The Mean Green had shied away from wearing black jerseys despite its players’ desire to feature that look for years. UNT ditched its regular green and white that night and promoted a game for the C-USA West Division lead, taking the field in all black.
Rice came into the game at 6-2 and was 4-0 in league play. The matchup was so intriguing Fox Sports picked up the game for a national broadcast.
The crowd of 22,835 fans created an atmosphere UNT’s players and coaches will never forget. Some fans wore costumes, while others wore their UNT gear.
“The crowd was crazy,” Akunne said. “There was an energy that night. You just knew something special would happen.”
Backs to the wall
Something special did happen when UNT’s defense dug in near its goal line.
The Mean Green led 28-16 early in the fourth quarter when Rice quarterback Taylor McHargue broke free for a 23-yard run before Trice ran him down at the Mean Green’s 1-yard line.
UNT would still have had a good chance to win if Rice scored, but the Mean Green’s veterans were determined to grab control then and there. The challenge was one UNT seemed particularly well equipped to tackle with seven senior starters, including linebacker Zach Orr. The UNT Hall of Famer went on the play for the Baltimore Ravens and was a second-team All-Pro in 2016.
“What made that team so special is that we had been through so much during our time there,” Orr said. “We took ownership of that team as players. We had also been in the same system with the same people for years. We were prepared for that moment.”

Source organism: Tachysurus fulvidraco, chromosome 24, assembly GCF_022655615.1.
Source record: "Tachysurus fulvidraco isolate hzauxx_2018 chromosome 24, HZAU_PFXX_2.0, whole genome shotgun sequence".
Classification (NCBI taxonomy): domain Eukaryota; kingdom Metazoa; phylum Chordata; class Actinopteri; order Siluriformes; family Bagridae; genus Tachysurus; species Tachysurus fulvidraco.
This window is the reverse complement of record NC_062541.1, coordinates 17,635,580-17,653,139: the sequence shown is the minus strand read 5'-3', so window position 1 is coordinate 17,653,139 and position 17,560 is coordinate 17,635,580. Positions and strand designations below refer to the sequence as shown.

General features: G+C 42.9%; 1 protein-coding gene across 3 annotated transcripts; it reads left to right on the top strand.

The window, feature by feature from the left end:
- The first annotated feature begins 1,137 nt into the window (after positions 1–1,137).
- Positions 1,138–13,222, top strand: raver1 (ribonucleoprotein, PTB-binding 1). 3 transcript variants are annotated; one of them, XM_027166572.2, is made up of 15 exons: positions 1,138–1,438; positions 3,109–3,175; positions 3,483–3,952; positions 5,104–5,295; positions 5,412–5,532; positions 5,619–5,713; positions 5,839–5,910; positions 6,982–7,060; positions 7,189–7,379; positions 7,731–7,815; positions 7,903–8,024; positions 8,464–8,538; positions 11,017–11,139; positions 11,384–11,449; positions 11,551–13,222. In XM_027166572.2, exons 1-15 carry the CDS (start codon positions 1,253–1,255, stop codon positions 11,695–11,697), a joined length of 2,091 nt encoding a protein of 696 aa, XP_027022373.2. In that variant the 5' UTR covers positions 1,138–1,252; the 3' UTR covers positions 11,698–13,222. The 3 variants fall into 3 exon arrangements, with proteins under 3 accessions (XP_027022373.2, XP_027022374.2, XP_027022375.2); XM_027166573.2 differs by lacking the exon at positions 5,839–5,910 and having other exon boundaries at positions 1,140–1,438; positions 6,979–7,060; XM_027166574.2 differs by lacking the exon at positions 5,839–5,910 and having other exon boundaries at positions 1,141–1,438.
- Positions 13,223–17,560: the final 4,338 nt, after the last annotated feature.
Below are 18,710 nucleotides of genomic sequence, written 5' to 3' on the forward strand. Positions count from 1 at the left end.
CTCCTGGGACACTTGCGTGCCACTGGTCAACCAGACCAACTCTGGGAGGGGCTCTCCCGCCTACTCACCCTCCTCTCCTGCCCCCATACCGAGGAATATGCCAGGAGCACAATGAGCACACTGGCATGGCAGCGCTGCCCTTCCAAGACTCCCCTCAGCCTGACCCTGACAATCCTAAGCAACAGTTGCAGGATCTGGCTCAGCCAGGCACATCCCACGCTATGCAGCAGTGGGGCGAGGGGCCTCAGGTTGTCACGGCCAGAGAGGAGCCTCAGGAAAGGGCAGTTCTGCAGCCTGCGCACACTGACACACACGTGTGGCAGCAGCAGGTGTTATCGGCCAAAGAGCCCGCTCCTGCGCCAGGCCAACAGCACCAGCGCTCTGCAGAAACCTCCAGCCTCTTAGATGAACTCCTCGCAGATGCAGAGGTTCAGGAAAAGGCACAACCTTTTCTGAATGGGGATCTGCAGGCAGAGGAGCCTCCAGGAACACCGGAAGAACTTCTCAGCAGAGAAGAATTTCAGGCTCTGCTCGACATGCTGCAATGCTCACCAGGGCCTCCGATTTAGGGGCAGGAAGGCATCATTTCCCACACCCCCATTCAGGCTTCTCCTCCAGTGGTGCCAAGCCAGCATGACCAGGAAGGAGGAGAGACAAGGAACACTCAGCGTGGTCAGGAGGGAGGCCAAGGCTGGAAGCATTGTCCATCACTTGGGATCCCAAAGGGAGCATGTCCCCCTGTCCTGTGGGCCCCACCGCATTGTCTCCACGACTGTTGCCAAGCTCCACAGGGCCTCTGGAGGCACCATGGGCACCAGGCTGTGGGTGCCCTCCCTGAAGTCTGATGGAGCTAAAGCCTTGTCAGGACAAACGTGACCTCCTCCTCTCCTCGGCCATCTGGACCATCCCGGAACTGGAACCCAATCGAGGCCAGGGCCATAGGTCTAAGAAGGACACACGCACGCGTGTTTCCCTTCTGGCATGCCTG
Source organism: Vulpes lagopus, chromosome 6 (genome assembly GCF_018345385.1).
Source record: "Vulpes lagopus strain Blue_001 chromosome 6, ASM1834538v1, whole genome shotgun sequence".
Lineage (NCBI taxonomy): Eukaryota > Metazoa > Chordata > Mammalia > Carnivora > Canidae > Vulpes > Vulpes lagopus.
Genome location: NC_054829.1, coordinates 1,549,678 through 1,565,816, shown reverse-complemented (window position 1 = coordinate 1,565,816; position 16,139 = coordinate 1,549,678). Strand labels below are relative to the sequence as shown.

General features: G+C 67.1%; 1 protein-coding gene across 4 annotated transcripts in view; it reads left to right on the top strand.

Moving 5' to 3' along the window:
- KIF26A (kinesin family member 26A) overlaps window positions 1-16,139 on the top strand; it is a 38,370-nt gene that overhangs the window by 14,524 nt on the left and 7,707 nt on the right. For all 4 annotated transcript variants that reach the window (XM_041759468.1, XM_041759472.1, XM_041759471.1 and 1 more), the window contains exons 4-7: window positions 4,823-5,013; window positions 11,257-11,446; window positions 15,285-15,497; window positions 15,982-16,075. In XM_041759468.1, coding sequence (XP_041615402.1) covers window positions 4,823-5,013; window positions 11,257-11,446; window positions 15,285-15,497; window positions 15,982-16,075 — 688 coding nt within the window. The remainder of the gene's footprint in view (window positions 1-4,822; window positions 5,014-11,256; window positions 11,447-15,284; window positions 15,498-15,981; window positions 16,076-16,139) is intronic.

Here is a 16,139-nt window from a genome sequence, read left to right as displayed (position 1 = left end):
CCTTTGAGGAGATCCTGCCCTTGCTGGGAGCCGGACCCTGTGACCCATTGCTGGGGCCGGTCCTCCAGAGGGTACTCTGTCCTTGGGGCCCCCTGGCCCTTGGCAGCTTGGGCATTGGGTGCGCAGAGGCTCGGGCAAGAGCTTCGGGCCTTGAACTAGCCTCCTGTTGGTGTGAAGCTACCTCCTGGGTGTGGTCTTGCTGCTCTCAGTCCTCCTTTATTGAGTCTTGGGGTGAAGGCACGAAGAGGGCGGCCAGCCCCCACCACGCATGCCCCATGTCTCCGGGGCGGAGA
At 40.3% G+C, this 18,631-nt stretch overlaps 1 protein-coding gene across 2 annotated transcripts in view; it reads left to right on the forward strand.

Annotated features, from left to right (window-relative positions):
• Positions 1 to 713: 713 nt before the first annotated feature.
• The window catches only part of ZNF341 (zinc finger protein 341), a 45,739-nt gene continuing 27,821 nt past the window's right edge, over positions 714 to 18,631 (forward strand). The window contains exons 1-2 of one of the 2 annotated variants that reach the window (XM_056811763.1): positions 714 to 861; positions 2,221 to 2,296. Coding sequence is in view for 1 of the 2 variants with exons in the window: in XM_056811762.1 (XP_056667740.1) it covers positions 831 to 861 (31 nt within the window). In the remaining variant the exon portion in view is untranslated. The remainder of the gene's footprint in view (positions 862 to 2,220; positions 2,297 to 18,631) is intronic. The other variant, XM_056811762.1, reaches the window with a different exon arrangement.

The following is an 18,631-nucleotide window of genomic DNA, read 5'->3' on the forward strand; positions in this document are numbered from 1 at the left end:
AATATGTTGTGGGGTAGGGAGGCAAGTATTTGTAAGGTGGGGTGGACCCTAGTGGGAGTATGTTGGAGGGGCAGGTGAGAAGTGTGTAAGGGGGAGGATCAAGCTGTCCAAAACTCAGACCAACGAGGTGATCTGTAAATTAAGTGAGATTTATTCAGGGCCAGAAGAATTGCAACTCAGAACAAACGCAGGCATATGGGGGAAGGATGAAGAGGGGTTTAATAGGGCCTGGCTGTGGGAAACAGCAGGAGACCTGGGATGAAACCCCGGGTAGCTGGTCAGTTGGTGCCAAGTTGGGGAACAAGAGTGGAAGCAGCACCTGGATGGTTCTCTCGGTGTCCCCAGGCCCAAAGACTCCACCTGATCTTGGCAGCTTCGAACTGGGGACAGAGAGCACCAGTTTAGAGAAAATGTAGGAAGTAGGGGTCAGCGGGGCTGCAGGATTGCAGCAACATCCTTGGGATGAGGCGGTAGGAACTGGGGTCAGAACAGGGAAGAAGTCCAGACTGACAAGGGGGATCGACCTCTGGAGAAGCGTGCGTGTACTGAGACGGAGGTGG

Trice could sense a confidence among his teammates that they could come through in a tough spot after he dragged McHargue down just short of the end zone.
“I remember Orr and [defensive tackle Richard] Abbe firing us up,” Trice said. “They said we weren’t going to let them in. We prepared all season for that stand and knew what we were going to do.”
Akunne wasn’t the only player who remembered what Skladany said about what Rice would run in a short-yardage situation. Trice was ready as well and cut down running back Darik Dillard for a 2-yard loss on the option play.
McHargue pushed Rice back to the 1 with a run on second down before Orr threw running back Jeremy Eddington for a 5-yard loss on third down.
UNT appeared as if it had made the key fourth down stop on a pass to the end zone, but cornerback Zac Whitfield was called for holding. Rice picked up a first down at the UNT 3-yard line and new life.
“No one put their heads down and complained about the flag,” Orr said. “We came together and communicated. It was a total team effort. A lot of guys made plays.”
Linebacker Will Wright stopped Dillard for a 1-yard gain on another running play after Rice picked up the first down. After a McHargue pass fell incomplete, Rice went back to Dillard, who was stopped for no gain by cornerback James Jones.